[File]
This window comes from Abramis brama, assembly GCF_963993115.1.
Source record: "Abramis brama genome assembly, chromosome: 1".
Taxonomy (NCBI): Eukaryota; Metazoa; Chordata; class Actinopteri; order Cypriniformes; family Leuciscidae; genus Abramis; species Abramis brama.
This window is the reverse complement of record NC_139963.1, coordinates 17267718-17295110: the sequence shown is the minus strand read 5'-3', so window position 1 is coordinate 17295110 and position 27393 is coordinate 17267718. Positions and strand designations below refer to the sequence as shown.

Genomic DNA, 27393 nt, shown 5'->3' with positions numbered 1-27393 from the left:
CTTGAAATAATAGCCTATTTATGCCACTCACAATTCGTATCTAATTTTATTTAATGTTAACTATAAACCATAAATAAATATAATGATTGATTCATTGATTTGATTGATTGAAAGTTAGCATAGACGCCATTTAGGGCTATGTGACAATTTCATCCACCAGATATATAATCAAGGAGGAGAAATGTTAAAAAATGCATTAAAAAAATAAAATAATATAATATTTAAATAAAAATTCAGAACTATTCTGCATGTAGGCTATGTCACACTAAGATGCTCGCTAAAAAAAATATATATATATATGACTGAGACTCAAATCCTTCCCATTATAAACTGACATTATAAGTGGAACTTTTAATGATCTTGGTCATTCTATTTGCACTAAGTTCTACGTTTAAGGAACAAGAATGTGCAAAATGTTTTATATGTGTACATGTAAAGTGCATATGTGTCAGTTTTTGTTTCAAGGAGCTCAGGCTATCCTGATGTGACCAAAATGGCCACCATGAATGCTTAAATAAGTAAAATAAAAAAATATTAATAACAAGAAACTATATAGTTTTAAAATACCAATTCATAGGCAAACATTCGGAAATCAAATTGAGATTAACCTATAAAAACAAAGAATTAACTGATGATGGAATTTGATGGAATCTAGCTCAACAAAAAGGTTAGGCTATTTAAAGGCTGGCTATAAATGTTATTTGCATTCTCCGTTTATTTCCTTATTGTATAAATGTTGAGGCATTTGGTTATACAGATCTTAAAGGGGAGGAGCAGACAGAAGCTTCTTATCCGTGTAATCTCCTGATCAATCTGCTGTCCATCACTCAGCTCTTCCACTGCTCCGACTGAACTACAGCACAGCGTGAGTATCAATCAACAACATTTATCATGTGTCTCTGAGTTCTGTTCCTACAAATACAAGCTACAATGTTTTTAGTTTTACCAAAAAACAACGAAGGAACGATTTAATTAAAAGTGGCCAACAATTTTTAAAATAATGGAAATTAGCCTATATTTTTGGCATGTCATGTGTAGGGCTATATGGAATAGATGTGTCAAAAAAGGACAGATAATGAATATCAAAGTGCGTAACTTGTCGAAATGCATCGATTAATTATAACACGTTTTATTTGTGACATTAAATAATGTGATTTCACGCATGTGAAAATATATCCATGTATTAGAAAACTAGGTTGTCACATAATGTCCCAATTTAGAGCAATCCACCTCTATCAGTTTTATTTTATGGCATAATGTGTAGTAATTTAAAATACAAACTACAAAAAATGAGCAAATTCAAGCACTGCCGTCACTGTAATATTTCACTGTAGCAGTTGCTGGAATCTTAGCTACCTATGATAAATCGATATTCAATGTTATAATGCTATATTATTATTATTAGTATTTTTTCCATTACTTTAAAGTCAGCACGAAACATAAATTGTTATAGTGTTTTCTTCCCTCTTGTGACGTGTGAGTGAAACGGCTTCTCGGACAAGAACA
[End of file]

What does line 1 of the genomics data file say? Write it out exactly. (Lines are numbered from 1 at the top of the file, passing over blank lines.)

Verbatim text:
This window comes from Abramis brama, assembly GCF_963993115.1.